Citizen Tribeca | PS 150 will open tomorrow in its new excavations


PS 150, which for a few decades was integrated into Independence Plaza at Jay Street, will open tomorrow — the first day for public schools — in its shiny new space at 28-42 Trinity Place and Edgar Street. It is also now officially called the Trinity Place Learning Center.

The new facility, designed by Dattner Architects who completed the Sanitation Garage in Spring, the BPC Parks Conservancy facility and dozens of other city parks and schools, is vertical and spans eight stories. The student body will eventually double in size, but it will be gradual. This year they are adding a kindergarten and a 3K to their usual program, which is one class per level. Each year, class sizes will increase to two classes per class.

Laura Cohen, the school’s parent coordinator, was very generous in showing me around when it’s clear that everyone is getting ready there: staff were only allowed into the building on August 29. And everything had to be unpacked and put away: all the equipment and furniture are new, since they had double the order with this new building.

They will miss their plaza at the IPN (there are two outdoor spaces that are integrated into the building), but almost everything else is an upgrade: the school has for the first time a dining hall, an auditorium and a combined gym, a multipurpose room and dedicated spaces for the nurse, counsellors, therapists and library. They even have a staff room, a PTA room on the ground floor (all other offices are on 2) and the classrooms are large and have amenities like indoor bathrooms for younger kids and hand washing stations for art and science rooms. The technology also seems deceived.

“We’ve never had any of this before,” Laura said. “Every room we had was double duty.”

There will be some adjustments as a result – much like a family living in a railroad apartment and moving to a townhouse. “The whole environment is so different,” said Nico Victorino, the school’s principal who took over last year. “We were used to being in a small space, so there will be some growing pains.”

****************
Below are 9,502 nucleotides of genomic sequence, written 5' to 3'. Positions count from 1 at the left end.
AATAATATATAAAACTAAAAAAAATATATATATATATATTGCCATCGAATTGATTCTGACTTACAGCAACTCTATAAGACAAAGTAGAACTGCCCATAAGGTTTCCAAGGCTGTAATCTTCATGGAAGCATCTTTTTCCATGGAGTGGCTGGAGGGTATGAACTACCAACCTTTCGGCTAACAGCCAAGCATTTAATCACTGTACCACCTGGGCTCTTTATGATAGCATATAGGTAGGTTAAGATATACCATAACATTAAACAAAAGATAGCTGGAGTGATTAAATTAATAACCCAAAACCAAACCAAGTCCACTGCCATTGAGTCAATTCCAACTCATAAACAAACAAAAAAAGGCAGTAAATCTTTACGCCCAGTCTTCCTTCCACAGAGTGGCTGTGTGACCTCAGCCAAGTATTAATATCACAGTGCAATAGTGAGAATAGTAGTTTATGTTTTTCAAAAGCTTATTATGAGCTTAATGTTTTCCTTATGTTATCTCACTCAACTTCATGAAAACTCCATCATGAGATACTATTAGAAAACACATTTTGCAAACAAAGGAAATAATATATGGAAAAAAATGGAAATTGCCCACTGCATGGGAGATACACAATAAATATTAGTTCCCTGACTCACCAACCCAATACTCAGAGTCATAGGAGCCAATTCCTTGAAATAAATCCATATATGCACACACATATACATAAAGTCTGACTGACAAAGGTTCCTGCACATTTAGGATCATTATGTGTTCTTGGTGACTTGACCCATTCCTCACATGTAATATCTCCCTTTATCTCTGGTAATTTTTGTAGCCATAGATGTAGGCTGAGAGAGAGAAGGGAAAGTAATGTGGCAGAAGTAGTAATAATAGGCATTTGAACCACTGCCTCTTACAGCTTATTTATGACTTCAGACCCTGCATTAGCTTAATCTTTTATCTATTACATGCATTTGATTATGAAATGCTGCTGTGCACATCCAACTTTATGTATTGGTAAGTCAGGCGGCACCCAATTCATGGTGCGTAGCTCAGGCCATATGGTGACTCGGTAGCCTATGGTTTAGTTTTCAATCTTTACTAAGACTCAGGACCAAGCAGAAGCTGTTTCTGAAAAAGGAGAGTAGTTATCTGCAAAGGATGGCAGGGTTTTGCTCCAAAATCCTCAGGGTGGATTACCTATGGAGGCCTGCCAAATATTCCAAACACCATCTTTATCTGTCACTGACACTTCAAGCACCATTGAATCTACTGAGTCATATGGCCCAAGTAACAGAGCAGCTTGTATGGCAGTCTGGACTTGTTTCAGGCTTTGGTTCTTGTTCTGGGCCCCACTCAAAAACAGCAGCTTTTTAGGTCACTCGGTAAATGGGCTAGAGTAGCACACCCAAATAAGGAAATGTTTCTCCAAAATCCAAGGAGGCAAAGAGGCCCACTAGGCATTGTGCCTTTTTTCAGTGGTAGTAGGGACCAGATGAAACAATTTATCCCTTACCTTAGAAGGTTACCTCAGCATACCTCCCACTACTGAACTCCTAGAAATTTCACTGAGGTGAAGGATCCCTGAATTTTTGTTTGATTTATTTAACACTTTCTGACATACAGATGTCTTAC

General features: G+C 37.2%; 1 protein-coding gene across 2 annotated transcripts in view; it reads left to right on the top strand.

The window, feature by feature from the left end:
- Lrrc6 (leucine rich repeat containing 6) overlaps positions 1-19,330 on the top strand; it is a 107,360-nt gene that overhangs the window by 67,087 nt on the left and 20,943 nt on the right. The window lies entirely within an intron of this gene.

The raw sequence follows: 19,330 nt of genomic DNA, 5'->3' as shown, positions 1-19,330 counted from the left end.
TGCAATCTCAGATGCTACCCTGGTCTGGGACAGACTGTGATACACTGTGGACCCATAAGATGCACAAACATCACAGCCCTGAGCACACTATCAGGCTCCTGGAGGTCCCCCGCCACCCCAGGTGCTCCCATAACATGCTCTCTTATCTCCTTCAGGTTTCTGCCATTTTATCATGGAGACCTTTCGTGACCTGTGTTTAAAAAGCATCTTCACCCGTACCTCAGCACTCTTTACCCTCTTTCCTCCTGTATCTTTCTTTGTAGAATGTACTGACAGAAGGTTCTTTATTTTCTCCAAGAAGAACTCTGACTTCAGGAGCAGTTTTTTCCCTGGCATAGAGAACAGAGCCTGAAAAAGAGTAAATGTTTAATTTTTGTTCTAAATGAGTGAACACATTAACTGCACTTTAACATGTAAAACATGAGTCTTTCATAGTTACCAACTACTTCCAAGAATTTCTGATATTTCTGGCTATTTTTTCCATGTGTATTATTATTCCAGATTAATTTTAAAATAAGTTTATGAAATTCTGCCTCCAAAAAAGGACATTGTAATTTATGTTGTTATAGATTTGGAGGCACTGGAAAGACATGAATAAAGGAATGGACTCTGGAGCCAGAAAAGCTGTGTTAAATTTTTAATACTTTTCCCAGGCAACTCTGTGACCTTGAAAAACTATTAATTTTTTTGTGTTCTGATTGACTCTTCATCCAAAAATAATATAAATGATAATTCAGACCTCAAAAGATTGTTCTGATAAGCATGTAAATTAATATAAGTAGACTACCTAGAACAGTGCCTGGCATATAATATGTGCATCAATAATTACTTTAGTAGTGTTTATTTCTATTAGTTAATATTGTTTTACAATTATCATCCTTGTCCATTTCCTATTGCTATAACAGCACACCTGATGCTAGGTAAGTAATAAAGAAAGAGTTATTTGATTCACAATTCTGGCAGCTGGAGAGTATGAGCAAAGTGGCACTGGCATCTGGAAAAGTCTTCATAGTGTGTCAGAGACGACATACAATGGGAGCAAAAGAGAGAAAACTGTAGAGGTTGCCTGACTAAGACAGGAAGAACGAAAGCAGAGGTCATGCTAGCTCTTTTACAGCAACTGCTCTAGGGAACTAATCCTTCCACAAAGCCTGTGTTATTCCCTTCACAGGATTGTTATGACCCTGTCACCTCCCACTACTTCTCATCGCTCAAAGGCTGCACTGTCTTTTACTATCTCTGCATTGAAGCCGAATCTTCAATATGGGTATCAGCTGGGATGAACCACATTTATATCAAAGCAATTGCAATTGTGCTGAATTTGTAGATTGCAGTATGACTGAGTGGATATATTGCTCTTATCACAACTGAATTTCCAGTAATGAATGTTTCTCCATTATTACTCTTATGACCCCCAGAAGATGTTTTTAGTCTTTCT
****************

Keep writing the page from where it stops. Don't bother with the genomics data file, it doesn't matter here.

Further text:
(Another exciting addition: Nico just welcomed his first child, a daughter, Lea, now 6 months old.)

The school opens with 200 children in this arrangement: a 3K class (the only one downtown in a real school); a pre-K; two kindergartens; and one class in all other grades. Each year, there will now be two kindergarten classes, so that the school will end up with a total enrollment of 400 to 450 and two to three classes per level.

The space is difficult to master, as it is eight stories tall and the entrance is still surrounded by scaffolding while the residential building above, 77 Greenwich, is completed. But the narrow floor plate allows for a central hallway and plenty of windows in each classroom, all with classic urban views. And three floors in the southern half of the school are in the historic Dickey Building, whose barrel-shaped rear wall provides a cool nook in these classrooms.


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